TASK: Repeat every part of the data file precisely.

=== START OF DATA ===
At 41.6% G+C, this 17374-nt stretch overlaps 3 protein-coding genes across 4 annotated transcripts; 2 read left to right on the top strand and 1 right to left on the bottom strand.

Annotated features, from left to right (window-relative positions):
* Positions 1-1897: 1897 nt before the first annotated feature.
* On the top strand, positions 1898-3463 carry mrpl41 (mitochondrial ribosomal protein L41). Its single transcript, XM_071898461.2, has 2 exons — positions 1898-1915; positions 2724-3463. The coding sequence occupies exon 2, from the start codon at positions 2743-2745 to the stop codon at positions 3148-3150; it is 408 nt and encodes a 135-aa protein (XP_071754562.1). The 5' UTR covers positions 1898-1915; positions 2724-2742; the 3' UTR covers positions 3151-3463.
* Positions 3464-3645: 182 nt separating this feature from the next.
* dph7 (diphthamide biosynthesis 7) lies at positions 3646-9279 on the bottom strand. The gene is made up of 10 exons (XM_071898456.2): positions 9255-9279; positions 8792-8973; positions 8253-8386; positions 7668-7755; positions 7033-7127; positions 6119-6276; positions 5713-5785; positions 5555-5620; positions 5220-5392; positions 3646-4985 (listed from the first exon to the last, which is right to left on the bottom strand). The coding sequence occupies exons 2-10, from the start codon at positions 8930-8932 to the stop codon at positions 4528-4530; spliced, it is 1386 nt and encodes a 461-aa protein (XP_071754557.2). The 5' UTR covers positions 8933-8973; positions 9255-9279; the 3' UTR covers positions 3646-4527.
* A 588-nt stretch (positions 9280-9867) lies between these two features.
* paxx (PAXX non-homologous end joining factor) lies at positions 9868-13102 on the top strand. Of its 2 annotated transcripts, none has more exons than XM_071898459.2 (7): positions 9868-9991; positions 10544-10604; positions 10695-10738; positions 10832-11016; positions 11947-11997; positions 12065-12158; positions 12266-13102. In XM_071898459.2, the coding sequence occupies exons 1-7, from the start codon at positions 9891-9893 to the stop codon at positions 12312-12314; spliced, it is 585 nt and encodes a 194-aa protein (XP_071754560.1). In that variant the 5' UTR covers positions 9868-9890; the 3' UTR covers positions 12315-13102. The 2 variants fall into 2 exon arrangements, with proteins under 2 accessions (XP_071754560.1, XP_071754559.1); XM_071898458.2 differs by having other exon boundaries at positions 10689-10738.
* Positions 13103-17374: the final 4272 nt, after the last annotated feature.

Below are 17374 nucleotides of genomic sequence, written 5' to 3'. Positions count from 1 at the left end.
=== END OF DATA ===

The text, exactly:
At 41.6% G+C, this 17374-nt stretch overlaps 3 protein-coding genes across 4 annotated transcripts; 2 read left to right on the top strand and 1 right to left on the bottom strand.

Annotated features, from left to right (window-relative positions):
* Positions 1-1897: 1897 nt before the first annotated feature.
* On the top strand, positions 1898-3463 carry mrpl41 (mitochondrial ribosomal protein L41). Its single transcript, XM_071898461.2, has 2 exons — positions 1898-1915; positions 2724-3463. The coding sequence occupies exon 2, from the start codon at positions 2743-2745 to the stop codon at positions 3148-3150; it is 408 nt and encodes a 135-aa protein (XP_071754562.1). The 5' UTR covers positions 1898-1915; positions 2724-2742; the 3' UTR covers positions 3151-3463.
* Positions 3464-3645: 182 nt separating this feature from the next.
* dph7 (diphthamide biosynthesis 7) lies at positions 3646-9279 on the bottom strand. The gene is made up of 10 exons (XM_071898456.2): positions 9255-9279; positions 8792-8973; positions 8253-8386; positions 7668-7755; positions 7033-7127; positions 6119-6276; positions 5713-5785; positions 5555-5620; positions 5220-5392; positions 3646-4985 (listed from the first exon to the last, which is right to left on the bottom strand). The coding sequence occupies exons 2-10, from the start codon at positions 8930-8932 to the stop codon at positions 4528-4530; spliced, it is 1386 nt and encodes a 461-aa protein (XP_071754557.2). The 5' UTR covers positions 8933-8973; positions 9255-9279; the 3' UTR covers positions 3646-4527.
* A 588-nt stretch (positions 9280-9867) lies between these two features.
* paxx (PAXX non-homologous end joining factor) lies at positions 9868-13102 on the top strand. Of its 2 annotated transcripts, none has more exons than XM_071898459.2 (7): positions 9868-9991; positions 10544-10604; positions 10695-10738; positions 10832-11016; positions 11947-11997; positions 12065-12158; positions 12266-13102. In XM_071898459.2, the coding sequence occupies exons 1-7, from the start codon at positions 9891-9893 to the stop codon at positions 12312-12314; spliced, it is 585 nt and encodes a 194-aa protein (XP_071754560.1). In that variant the 5' UTR covers positions 9868-9890; the 3' UTR covers positions 12315-13102. The 2 variants fall into 2 exon arrangements, with proteins under 2 accessions (XP_071754560.1, XP_071754559.1); XM_071898458.2 differs by having other exon boundaries at positions 10689-10738.
* Positions 13103-17374: the final 4272 nt, after the last annotated feature.

Below are 17374 nucleotides of genomic sequence, written 5' to 3'. Positions count from 1 at the left end.